Scottish First Minister Nicola Sturgeon ©Andrew Milligan/PA Wire/PA Images

Scottish independence isn't going away

Learn from history, and plan for a practical, working divorce
April 13, 2017

Scottish nationalism will not go away. Once separatist glory is embedded in the subconscious, it becomes a badge of honour. As long as independence is the cry of Scotland’s dominant party, the Scots seem happy to indulge it, even if not fully support it. But Brexit has been a lesson to us all. Who knows what independence really means?

The continued appeal of nationalism is no mystery. Half a century ago, Isaiah Berlin adapted Kant’s image of the “crooked timber” of mankind by describing nationalism as “the bent twig.” He attacked those who dismissed it as “a passing phase… a pathological inflammation of a wounded national consciousness.” To relegate nationalism to past history was, he thought, to play with fire. Berlin was right. In 50 years, the number of independent nations has not shrunk but doubled. They may have been born of imperial collapse, civil war, partition or, sometimes, peaceful negotiation. But the seeds of separatism swiftly take root and do not blow away.

Opposition to independence is usually drenched in hypocrisy. Even as they oppose Scottish separatism, British governments have spent blood and treasure promoting the break-up of Yugoslavia, Libya and Iraq. At home, the long-standing hostility of London to self-rule within the “first British empire”—that of the British Isles—has long rendered this union unstable. Ireland broke away in 1920, and ended the real “united kingdom” there and then. Just under half of Scottish people now wish to follow suit, to the fury of London, which is now fighting to sustain the Scottish union with one hand and end the European one with the other. Just as the EU divorce was instigated by bureaucratic heavy-handedness in Brussels, so Scottish separatism resulted from heavy-handed centralism in London. Scotland was solidly unionist until Thatcher imposed a poll tax on the Scots (before England) in 1989.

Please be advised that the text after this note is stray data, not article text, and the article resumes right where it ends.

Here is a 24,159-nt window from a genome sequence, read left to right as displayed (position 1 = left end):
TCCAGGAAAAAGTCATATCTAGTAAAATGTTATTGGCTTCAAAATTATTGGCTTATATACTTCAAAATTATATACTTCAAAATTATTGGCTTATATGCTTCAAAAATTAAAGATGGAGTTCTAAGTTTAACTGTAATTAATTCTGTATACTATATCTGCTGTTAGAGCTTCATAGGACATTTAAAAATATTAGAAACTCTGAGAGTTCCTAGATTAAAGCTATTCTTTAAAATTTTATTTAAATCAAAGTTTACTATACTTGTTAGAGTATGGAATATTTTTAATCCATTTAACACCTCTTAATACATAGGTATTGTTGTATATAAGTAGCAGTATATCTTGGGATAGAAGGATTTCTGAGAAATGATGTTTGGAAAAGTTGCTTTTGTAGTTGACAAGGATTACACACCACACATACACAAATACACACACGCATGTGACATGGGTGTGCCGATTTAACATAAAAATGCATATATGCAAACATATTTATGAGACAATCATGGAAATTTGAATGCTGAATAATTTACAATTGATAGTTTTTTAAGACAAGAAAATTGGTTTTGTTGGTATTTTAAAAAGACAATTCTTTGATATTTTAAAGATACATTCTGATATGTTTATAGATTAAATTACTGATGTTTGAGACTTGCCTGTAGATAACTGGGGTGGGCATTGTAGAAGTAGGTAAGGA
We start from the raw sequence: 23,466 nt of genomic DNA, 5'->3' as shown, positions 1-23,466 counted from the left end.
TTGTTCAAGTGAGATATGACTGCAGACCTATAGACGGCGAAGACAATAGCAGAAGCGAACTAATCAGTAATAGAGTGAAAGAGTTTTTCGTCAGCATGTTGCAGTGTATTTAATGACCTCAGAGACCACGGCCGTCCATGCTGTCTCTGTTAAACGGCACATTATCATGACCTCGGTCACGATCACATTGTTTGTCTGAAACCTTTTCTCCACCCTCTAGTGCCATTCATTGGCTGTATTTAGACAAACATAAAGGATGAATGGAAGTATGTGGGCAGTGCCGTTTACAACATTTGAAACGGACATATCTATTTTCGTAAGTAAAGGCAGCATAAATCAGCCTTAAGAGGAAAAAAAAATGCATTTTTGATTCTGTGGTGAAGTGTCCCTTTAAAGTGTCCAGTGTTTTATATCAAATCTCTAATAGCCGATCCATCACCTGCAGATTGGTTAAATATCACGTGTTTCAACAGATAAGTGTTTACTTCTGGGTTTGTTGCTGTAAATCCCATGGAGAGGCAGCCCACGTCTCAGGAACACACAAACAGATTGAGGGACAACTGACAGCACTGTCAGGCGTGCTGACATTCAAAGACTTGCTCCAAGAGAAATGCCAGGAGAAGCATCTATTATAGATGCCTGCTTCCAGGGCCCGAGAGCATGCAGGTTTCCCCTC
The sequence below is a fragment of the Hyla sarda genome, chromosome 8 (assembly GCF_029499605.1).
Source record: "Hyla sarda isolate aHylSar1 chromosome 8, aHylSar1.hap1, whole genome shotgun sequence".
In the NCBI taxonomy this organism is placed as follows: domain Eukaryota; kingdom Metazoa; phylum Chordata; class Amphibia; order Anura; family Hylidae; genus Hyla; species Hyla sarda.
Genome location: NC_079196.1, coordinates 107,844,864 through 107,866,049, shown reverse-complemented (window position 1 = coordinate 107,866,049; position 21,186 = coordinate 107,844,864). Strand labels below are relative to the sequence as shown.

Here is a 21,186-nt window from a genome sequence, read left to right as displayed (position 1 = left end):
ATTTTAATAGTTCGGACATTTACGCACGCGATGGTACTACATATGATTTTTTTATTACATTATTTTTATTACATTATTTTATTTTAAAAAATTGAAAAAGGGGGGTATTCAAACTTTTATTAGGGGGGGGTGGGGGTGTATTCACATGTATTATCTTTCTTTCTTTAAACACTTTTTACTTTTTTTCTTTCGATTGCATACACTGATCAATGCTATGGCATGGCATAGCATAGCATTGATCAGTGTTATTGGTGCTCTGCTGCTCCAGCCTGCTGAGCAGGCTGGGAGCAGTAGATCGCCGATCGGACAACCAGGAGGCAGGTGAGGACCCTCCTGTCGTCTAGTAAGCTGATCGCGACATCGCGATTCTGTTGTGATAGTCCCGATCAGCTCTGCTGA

We should always remember that UK disintegration originated not in Dublin or Edinburgh, but in London. At the end of the 19th century most Irish leaders, including Charles Stewart Parnell, would have settled for a devolved parliament and internal home rule, without a total breach from London and the crown. They were denied it. Most observers believe the same applied in the case of Brexit. Had British voters been offered greater distance from Brussels without the risk of “hard Brexit,” they would likely have said yes.

If that was the case over Ireland and the EU, what hopes now over Scotland? One difficulty is that Britain, unlike America, is an ingénue at constitutional reform. Since 1999 and especially during the 2014 referendum campaign, desperate efforts were made by London to appease nationalist opinion. A parliament was established in Edinburgh and occasional “powers” were devolved to it. Scotland is now largely self-governing, but with the massive exception of its welfare benefits and public finances, which remain dependent on England. The result is to distort Scottish politics, ironically towards a nationalism sustained by London-subsidised state spending.

"'Control' is a multi-layered pastry of fractures, agreements, treaties and deals"